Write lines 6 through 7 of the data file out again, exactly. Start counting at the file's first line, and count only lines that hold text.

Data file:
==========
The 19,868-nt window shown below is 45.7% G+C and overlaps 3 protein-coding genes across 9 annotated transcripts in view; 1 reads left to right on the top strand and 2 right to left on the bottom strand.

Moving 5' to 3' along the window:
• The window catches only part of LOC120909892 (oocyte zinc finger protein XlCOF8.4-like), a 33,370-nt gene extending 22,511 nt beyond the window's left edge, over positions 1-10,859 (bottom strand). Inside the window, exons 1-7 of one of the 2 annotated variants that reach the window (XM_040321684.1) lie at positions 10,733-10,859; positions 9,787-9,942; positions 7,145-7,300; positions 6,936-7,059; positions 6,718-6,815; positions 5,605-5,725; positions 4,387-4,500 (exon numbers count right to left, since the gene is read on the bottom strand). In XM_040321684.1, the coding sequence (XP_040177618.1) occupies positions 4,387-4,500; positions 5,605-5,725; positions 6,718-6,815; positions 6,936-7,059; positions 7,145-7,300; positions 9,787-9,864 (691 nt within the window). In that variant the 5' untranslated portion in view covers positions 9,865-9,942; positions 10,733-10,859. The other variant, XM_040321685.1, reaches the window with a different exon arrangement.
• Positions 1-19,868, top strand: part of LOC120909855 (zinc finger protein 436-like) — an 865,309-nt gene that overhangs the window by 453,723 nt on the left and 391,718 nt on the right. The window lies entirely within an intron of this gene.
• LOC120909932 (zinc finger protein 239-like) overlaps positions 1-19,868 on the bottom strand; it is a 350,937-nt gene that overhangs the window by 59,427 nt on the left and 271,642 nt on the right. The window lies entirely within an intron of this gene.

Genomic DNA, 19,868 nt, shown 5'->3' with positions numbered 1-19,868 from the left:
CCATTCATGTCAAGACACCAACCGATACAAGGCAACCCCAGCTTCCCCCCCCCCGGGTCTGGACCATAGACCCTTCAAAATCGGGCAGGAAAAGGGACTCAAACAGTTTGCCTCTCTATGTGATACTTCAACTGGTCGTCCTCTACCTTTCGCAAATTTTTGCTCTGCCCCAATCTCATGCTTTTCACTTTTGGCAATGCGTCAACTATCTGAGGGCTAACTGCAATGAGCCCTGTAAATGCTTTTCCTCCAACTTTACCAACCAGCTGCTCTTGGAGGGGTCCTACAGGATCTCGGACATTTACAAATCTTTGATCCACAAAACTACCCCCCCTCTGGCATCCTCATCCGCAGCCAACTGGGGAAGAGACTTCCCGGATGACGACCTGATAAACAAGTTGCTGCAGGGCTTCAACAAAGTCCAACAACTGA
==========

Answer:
Genomic DNA, 19,868 nt, shown 5'->3' with positions numbered 1-19,868 from the left:
CCATTCATGTCAAGACACCAACCGATACAAGGCAACCCCAGCTTCCCCCCCCCCGGGTCTGGACCATAGACCCTTCAAAATCGGGCAGGAAAAGGGACTCAAACAGTTTGCCTCTCTATGTGATACTTCAACTGGTCGTCCTCTACCTTTCGCAAATTTTTGCTCTGCCCCAATCTCATGCTTTTCACTTTTGGCAATGCGTCAACTATCTGAGGGCTAACTGCAATGAGCCCTGTAAATGCTTTTCCTCCAACTTTACCAACCAGCTGCTCTTGGAGGGGTCCTACAGGATCTCGGACATTTACAAATCTTTGATCCACAAAACTACCCCCCCTCTGGCATCCTCATCCGCAGCCAACTGGGGAAGAGACTTCCCGGATGACGACCTGATAAACAAGTTGCTGCAGGGCTTCAACAAAGTCCAACAACTGA